Last week I had the amazing opportunity to meet Scarlett Johansson, Natalie Portman and Eric Bana when I attended a screening event for The Other Boleyn Girl, just before the stars attended the Royal Premiere. Here's an excerpt of the Q+A regarding their roles in the upcoming film (out March 7th) where Eric reveals he wanted to play Natalie's part of Anne Boleyn! Be sure to keep checking back to PopSugarUK for the rest of their answers...
To set the scene, Scarlett was quite quiet and wore a bright green cardigan with stand-out red/orange lipstick, an often-laughing Natalie wore more natural make-up and an elegant slate-grey jewelled top, and Eric (pre-shaven head) sat mischievously between them.
Scarlett you play Mary Boleyn, and Natalie, you're Anne – you both have incredibly rich roles in this film, was there any discussion about swapping the roles?
SJ - No, because when I had signed on to the project, or even when I was approached with the project, Natalie was attached to play Anne. I have been a fan of Natalie’s for a long time – you know, I just saw the role of Anne as being Natalie – that’s how I read it – so I never even thought about it. But like you said, they’re both very complex characters and it would have been a challenge to play either role.
So you were locked in already Natalie, but the role of Mary is still very complex and attractive to an actress, isn’t it?
NP – Yes, it’s so rare to find a script with one role as complex as either one of these, and to have two roles in the same film, both for women, and of the same age is completely unheard of. So it was really exciting. I wanted to play Anne because it was so different anything I’d done before and it was just an amazing opportunity to get to work with Scarlett who I’d admired since we were kids.
To find out Eric's thoughts on playing Henry VIII, and to hear lots more from Scarlett and Natalie read more
Eric, Henry VIII has been portrayed a lot on the big screen, and the small screen, so did you look at other portrayals or did you try and come to it as fresh as possible?
EB – Well, originally when I read the script I wanted to play Anne, but Natalie of course was already attached! (laughter) No, I thought it would be too dangerous [to watch others playing Henry], I had friends sending me emails saying ‘I heard you were playing Henry VIII, you’ve gotta see this guy’s portrayal, and this guy’s portrayal’ and I deliberately steered clear of that. I think it’s restricting enough as it is, playing a real person, but to then be constricted by someone else’s interpretation is kind of crippling I think. So I steered clear of it completely, I look forward to seeing others now.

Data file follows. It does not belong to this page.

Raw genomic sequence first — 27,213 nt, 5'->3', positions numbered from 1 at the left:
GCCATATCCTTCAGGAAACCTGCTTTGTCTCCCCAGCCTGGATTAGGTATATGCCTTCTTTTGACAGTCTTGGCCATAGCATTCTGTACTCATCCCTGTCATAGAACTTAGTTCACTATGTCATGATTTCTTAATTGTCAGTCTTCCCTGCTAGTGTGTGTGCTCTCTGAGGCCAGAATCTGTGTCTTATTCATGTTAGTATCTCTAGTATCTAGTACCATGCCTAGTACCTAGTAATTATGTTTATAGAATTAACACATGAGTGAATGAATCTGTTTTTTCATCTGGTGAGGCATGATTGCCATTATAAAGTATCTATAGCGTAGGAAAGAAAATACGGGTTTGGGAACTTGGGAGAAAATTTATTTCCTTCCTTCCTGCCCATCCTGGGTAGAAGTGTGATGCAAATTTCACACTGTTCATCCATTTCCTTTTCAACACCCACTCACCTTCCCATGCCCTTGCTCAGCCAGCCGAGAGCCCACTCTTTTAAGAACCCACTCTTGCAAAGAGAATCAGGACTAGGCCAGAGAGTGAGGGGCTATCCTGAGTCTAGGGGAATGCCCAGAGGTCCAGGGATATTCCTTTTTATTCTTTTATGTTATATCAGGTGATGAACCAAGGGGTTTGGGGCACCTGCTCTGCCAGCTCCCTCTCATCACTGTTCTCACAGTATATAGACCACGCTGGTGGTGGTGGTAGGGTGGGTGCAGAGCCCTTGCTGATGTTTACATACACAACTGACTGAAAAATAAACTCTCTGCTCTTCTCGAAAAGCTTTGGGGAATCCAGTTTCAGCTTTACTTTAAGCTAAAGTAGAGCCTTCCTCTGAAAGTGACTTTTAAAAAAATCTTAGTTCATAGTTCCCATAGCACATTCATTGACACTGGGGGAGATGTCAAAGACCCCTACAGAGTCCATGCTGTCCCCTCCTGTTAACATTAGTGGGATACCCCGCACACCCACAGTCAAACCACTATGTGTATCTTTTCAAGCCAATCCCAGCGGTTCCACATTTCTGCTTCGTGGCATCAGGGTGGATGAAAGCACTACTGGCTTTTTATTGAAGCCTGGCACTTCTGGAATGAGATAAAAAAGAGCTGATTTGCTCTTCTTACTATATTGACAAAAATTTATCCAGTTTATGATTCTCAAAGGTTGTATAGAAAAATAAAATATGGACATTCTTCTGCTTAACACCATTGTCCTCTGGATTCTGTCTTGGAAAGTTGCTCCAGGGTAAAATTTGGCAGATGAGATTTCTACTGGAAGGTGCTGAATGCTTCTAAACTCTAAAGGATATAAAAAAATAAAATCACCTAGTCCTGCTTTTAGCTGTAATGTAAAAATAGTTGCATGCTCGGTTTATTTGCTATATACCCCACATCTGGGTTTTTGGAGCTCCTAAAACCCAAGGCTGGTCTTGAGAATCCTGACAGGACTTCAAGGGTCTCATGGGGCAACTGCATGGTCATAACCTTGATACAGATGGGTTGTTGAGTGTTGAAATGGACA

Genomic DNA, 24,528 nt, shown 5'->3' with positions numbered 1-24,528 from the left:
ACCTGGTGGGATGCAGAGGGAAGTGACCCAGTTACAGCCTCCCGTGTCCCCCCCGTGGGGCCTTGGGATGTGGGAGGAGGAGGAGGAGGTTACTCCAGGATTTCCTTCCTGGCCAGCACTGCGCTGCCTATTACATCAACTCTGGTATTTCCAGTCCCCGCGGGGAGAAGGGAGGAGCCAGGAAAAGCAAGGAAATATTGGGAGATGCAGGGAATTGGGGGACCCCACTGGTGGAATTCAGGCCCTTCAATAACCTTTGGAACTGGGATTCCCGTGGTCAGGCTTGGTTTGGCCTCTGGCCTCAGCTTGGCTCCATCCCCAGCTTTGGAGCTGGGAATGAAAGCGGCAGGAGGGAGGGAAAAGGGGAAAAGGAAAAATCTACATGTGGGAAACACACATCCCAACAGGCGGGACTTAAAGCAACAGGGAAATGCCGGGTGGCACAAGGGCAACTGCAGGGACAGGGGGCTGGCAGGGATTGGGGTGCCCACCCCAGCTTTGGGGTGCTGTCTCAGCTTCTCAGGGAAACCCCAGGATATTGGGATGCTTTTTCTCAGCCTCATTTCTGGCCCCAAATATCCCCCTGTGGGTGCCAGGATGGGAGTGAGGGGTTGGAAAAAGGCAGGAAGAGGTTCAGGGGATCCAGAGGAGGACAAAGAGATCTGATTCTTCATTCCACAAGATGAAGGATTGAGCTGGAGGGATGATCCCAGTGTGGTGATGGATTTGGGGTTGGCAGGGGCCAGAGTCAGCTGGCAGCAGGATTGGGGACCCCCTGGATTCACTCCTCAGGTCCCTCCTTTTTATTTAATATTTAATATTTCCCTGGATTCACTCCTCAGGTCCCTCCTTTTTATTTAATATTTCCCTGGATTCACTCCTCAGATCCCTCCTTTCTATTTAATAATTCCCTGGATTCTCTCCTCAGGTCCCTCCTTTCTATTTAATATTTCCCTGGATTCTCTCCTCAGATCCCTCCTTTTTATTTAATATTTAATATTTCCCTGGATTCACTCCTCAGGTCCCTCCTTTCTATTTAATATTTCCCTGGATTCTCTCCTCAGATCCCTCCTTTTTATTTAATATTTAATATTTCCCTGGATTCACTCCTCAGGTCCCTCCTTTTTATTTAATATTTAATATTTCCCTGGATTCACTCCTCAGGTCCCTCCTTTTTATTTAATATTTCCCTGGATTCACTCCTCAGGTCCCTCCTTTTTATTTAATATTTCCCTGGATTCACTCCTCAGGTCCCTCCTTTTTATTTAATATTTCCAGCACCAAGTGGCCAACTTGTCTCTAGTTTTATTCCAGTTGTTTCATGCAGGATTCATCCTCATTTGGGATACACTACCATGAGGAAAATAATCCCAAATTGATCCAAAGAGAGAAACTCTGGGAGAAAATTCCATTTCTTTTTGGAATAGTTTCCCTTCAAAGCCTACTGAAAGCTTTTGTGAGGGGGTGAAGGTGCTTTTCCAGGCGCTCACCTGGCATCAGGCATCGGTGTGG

Did the etiquette coach help you in your portrayals? And was there anything during your research of your characters that surprised you?
SJ – I think it was helpful just to have the etiquette supervisor on the set. Things like how should I carry my hands, how deeply shall I curtsy, would I nod towards the servant or handmaiden, how close would our relationships be, how long would we have known each other... That kind of thing was interesting to find out, helpful, and added to the freshness and the authenticity of the period. As far as my research, I mean I tried to find anything, but aside from land ownership and husbandry or whatever – things that were factual – it was impossible for me to find any kind of record of… (Eric’s laughing) What’s so funny?
EB (chuckling) – Land ownership, I love that! (he does an impression of Scarlett opening a book) ‘I need something very relevant to my character – Land. Ownership.’ (Laughter from all)
SJ (trying to get back on track) – Well, you know, what I’m trying to say…
EB – No… I’m in support of you….
SJ – Yeah, as usual… What I’m trying to say is that I only had the book [Philippa Gregory’s novel] as reference because I couldn’t find anything, other than that Mary had one, if not two, children by Henry VIII. And that was really it.
Natalie, we know a lot more about Anne. But did you also learn a lot about etiquette of the time?
NP – Yes definitely, especially in terms of bodily contact, of what’s appropriate with your Father, or with your sister, or with your lover, in public, in private – all those kinds of things are really helpful – to have someone who knows all those details you can’t glean from books. Obviously there’s so much information on Anne, and I think the big surprise was probably [being] continuously reminded how biased history is. It’s always someone’s version or some sort of fiction. You can see people’s agendas behind their depictions of Anne – whether they had some sort of feminist agenda, or wanted to depict her as some witch who put some sort of spell on their beloved King – and their version helped them understand something in their own lives. I think it’s nice that we present our film so clearly as a fiction – it’s so clearly an imagination of the events even though the timeline is relatively accurate.
No etiquette for you Eric, you could do as you like as Henry VIII I suppose?
EB – No, that was for everybody else to follow I guess. It’s always great doing these sort of movies, you learn a lot about the stuff you weren’t paying attention to in school, and that’s always really interesting.
What a lovely triplet of stars! Coming up in our next installments - Scarlett discusses her new album and next acting role, Natalie talks about the role of women in society and Eric heaps praise on the film's first-time director Justin Chadwick, and I'll also give you my thoughts on the film.